“The trick in this whole thing is to know they’re there, try to learn from what they’re doing, understand their strategy, but not to be consumed by it. To remember that our league has been around for a very long time and, at various stages, we’ve seen other leagues come and go.”

Ambrosie believes that Canada’s stellar international reputation will help sell the CFL abroad.

“The world loves Canada and, frankly, the world needs more Canada,” he said.

“Others are going to build walls, and we’re going to build bridges. We’re just going to go out to the rest of the football-playing world and welcome them in. We’re going to get more of our kids playing football, not just within the CFL, but outside the CFL. Those great football players are going to be ambassadors for Canada. I just think this is our time.

“Sometimes you do get a moment of serendipity. From my vantage point, we’re at that perfect moment in time to take advantage of an opportunity that’s right in front of us. If we grow this league, we’ll have more to share; all of our stakeholders. Our players can do better, our coaches and football operations can do better, our trainers and medical staff.

“Ultimately, our teams can do better, and those who have invested in this can do better,” Ambrosie added. “And then the fans will be the big winners because the stronger we are, the more talent we’re going to attract, and we’ll create a virtuous circle of success. I think that’s the path we’re on.”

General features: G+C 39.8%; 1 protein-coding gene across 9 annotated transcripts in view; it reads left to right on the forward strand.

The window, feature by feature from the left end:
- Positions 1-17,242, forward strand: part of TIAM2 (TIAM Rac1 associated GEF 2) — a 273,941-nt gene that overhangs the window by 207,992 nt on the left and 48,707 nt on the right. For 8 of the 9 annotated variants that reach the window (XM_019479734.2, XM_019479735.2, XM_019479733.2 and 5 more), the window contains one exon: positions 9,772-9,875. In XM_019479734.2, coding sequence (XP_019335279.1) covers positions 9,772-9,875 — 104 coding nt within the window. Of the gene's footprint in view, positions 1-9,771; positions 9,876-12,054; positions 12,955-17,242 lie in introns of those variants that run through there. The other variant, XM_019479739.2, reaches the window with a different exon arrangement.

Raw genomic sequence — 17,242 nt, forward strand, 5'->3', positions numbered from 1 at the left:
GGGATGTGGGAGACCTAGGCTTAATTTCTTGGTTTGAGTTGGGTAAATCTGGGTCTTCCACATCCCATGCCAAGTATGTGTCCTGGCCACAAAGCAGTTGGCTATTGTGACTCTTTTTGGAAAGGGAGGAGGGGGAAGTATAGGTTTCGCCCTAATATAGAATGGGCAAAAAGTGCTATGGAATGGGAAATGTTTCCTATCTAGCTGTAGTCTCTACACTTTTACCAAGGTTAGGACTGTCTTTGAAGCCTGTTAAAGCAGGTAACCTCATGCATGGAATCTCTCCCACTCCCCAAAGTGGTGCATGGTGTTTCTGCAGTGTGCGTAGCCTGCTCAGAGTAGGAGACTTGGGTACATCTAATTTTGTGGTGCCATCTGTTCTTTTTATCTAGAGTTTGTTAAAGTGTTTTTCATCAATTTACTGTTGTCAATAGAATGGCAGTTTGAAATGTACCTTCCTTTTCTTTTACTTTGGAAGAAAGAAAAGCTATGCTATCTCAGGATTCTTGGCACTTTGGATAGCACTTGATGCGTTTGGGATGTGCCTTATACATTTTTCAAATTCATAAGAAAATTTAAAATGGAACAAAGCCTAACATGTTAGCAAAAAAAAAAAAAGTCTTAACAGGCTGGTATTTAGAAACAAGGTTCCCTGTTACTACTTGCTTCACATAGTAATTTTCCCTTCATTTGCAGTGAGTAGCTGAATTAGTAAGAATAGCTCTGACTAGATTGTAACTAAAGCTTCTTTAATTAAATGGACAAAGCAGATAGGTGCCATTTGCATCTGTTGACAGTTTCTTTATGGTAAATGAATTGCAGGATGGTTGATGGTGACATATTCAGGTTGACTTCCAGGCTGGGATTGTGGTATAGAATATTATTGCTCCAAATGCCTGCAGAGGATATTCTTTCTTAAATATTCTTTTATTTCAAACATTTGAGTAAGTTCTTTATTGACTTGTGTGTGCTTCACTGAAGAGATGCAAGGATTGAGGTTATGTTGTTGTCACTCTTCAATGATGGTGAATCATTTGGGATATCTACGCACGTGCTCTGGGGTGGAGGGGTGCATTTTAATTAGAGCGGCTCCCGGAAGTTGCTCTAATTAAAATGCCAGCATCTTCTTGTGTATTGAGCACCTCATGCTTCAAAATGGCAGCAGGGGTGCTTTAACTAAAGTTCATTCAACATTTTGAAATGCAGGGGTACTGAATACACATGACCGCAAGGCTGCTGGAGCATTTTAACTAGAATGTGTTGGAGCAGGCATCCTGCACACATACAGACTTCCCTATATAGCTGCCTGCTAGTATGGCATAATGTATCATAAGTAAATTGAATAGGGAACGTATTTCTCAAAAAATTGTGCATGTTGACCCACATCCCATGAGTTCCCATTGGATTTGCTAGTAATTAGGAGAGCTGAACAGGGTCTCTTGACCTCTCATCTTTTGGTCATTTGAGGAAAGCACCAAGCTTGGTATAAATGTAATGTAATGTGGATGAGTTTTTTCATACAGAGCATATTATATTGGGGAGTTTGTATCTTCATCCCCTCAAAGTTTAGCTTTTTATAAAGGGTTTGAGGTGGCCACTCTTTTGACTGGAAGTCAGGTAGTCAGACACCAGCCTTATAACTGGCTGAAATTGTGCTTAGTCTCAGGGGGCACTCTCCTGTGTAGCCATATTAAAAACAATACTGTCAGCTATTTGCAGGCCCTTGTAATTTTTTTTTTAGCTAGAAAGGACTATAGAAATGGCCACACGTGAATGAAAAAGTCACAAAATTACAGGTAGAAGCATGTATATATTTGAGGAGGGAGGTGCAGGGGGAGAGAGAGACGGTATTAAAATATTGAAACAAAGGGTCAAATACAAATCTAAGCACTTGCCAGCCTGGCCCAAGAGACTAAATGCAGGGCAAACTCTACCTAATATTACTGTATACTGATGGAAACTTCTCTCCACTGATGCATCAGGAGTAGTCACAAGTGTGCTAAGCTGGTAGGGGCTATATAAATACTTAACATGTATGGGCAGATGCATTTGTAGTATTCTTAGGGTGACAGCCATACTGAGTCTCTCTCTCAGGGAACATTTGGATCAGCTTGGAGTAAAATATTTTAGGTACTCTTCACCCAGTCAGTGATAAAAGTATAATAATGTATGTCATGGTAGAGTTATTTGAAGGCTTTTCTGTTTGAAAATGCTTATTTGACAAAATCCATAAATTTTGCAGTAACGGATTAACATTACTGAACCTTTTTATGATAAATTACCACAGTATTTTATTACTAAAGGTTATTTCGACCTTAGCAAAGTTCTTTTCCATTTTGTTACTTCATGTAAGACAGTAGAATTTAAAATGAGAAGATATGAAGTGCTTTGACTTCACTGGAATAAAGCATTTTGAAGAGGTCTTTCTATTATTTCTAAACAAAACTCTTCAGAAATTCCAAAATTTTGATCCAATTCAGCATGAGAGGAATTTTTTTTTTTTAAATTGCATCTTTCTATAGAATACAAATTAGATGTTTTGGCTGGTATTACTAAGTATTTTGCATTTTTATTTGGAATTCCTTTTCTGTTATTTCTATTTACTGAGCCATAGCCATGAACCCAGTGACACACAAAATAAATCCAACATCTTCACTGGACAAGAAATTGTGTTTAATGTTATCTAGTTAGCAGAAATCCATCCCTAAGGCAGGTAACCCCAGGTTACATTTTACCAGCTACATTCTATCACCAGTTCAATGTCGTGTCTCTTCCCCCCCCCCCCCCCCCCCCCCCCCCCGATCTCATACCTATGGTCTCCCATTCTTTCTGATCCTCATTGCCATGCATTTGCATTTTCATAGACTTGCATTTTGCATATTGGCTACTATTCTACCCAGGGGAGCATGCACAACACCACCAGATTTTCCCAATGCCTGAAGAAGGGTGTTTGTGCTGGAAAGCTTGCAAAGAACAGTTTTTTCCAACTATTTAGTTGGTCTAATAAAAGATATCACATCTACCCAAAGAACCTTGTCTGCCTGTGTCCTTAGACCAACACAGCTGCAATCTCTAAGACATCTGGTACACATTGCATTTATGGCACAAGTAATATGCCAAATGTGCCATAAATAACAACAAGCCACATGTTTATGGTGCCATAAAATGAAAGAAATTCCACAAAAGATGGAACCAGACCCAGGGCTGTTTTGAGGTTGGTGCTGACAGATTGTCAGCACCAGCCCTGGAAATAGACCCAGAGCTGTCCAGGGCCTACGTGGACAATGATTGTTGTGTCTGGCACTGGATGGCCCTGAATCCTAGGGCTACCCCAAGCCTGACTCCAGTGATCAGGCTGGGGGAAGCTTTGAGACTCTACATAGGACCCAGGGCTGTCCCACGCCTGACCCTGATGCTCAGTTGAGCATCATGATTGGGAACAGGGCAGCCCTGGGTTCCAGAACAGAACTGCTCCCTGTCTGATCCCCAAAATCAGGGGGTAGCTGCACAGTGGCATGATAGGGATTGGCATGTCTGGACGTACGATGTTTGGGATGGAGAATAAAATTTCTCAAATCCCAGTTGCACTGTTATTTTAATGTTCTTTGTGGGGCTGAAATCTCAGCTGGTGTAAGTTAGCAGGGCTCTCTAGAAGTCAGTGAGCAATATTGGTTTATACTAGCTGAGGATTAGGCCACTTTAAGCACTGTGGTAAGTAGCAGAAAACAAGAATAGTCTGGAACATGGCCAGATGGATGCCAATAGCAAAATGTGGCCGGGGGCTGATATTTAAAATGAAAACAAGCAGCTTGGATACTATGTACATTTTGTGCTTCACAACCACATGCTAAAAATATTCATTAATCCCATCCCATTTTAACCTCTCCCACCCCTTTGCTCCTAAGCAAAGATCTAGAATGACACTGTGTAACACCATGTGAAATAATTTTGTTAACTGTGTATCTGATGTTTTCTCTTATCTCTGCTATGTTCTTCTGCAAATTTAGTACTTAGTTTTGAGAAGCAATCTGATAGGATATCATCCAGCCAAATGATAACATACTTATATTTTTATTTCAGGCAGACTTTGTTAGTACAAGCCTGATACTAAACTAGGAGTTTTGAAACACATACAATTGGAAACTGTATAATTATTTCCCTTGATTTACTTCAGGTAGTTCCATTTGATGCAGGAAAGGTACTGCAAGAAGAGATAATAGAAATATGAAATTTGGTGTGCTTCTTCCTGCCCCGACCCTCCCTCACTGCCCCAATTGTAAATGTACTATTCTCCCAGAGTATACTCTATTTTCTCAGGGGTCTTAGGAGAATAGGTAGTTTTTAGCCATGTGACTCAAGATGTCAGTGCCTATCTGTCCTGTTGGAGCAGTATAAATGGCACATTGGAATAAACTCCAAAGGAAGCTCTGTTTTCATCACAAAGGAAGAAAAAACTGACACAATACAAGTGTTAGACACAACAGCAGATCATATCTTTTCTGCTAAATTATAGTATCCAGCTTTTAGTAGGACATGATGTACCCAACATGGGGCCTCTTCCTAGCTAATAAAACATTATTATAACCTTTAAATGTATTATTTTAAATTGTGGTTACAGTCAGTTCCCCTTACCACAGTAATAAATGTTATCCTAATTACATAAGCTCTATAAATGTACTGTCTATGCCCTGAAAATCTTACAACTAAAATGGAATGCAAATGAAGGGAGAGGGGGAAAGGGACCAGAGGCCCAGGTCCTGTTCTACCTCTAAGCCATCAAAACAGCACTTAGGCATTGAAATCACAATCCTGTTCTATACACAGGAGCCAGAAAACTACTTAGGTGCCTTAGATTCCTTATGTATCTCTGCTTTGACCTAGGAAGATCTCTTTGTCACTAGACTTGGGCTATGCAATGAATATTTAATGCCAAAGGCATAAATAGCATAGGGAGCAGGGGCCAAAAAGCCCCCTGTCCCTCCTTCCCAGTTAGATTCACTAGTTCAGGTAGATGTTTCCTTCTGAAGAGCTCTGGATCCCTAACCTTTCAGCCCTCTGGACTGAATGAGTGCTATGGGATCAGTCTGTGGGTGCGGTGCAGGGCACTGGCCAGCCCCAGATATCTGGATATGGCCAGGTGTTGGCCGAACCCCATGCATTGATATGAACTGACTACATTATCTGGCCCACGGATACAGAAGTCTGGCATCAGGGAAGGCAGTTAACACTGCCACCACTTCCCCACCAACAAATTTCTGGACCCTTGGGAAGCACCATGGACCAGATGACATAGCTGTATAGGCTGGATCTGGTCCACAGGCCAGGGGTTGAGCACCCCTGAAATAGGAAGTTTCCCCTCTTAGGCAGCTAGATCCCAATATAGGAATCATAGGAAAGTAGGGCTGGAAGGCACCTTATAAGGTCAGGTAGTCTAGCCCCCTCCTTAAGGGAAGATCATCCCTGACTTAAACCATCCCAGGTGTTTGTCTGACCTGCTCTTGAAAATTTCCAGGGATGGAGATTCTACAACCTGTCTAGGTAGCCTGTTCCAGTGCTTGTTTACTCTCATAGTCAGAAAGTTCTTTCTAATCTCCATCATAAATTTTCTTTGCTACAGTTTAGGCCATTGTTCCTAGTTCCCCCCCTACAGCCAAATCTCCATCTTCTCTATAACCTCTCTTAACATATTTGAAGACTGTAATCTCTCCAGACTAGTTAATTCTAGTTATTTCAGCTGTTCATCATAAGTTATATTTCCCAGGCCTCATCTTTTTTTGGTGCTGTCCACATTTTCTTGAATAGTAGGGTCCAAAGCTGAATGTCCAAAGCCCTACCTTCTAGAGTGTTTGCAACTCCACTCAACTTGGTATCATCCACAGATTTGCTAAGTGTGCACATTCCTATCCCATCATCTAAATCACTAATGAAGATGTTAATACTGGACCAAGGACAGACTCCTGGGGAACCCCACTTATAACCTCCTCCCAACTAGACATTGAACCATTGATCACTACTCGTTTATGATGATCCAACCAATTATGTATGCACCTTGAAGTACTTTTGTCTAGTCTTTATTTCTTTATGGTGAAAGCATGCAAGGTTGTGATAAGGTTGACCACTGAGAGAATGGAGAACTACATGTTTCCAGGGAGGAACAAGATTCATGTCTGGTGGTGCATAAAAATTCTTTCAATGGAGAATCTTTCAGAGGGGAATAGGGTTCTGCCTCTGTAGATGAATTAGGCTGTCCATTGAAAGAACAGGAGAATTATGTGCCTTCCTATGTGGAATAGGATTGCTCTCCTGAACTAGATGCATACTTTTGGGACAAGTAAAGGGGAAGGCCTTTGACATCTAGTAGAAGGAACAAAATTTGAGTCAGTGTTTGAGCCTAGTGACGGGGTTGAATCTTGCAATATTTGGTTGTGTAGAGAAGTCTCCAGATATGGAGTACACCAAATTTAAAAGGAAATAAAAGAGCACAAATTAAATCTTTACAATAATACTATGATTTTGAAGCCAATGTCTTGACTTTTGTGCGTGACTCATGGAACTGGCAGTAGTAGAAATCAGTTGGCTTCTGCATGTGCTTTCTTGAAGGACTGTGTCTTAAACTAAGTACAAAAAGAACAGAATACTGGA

Having said all that, Ambrosie admits there’s also been lots going on at the home front. They’re still working out how to build and strengthen the Montreal and Toronto franchises while the BC Lions received a big boost from the free-agent signing of former Eskimos quarterback Mike Reilly.

“BC is on the right track,” he said. “Obviously, Calgary, Edmonton, Saskatchewan was typical. It was minus-30, and there were almost 400 people in the room (in Regina) wanting to talk about CFL football. Winnipeg was it’s usual strong. Hamilton was vibrant and strong. Toronto looks to be doing all the right things. Ottawa is very strong. And then, of course, we’ve got to do some work to get Montreal back to where (it was).

“This is my ninth trip. At the end of the month, I’ll go to Halifax and Moncton and talk about getting that last piece of the CFL in place, that 10th team that we’ve always longed for (to get a coast-to-coast league).”

The Touchdown Atlantic game will return this summer when the Toronto Argos host the Montreal Alouettes at an undetermined location in the Maritimes on Aug. 25. He hopes that the proposed franchise, Atlantic Schooners, will be playing games in the near future.

“There was lots to talk about this free agency period, which of course all of you in Edmonton experienced in a very dynamic way,” Ambrosie said. “I couldn’t remember a free-agent (opening) day that was anything like that. … It was wild.”

The Eskimos quickly filled free agency vacancies by signing Ottawa RedBlacks free-agent quarterback Trevor Harris, three international and two national receivers, three international linebackers and an international defensive back plus an all-star international left offensive tackle.

“Certainly, here in Edmonton, Trevor Harris is a remarkable player,” Ambrosie said. “I’m going to be very interested to see what Coach (Jason) Maas does with Trevor, who’s a very talented guy. That’s very exciting.”

The CFL just had its first set of meetings with the CFL Players Association to discuss the new collective bargaining agreement (CBA).

“By all accounts, the first two days were everything we could have hoped them to be – positive and professional – and now we’ll move into the second week,” Ambrosie said.